Then O’Malley sings along with Marie and they use a symbol to illustrate the kind of hospitality that is usually given to jazz singers: “When playin’ jazz he always has A welcome mat”. It is interesting to notice that Marie, an aristocratic kitten, here shares the traits of O’Malley’s style, i.e. apocope, apheresis, and slang (e.g. “digs”).

The Chinese Cat’s stanza is semantically quite complex, with some words belonging to the jargon of jazz singers and some phonetic deviations that signal his inadequate command of the language. A verbless stanza, with the repetition of the phoneme /N/, which literally makes no sense: “Egg too young” means an immature person, with a hyperbaton: egg = person; “fortune cookie” is a Chinese dessert consisting in a biscuit folded several times containing a small proverb on a piece of paper; but “cookie” also means “sweetheart” and in US slang “guy”, whereas “hot” has the US slang meaning of “a lucky person”. The impression is that of an ungrammatical stretch of discourse hastily put together by a non native speaker of English.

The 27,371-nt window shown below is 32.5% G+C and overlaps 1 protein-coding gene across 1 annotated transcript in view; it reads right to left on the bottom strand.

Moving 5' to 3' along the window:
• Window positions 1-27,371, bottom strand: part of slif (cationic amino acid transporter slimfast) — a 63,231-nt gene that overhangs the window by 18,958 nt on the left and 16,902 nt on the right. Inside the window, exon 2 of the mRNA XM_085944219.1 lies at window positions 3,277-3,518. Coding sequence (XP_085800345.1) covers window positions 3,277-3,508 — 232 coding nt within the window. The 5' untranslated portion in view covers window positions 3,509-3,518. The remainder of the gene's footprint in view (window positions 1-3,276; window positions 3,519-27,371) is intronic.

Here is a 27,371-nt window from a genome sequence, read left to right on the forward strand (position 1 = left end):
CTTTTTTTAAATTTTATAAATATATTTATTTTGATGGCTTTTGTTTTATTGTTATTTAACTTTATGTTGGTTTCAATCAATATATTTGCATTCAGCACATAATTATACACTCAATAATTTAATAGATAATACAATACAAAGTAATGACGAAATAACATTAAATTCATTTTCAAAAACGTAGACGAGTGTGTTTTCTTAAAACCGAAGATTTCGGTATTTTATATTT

Duchess, whose language is usually quite polished, is here also under the influence of jazz and therefore resorts to “swing” in a very melodious piece, where sensuality is obtained thanks to the many lateral consonants employed (“And b

l ow a l itt l e sou l

into the tune”). Her kitten Toulouse rejoins with the slang expression “groovy”, which means “cool”.

Finally in the last stanza the bizarre Scat Cat turns to a more learned register, with formal, Latin or Latinate words, e.g. “ad libs”, abbreviation of ad libitum, “commence”, “congregating”, “beneath”, and “Hallelujah”, some of which have a religious association which is not unusual in soul music. It is a burst of joy, praise and gratitude which expresses the happiness of this group of cats for the simple fact of being and playing together.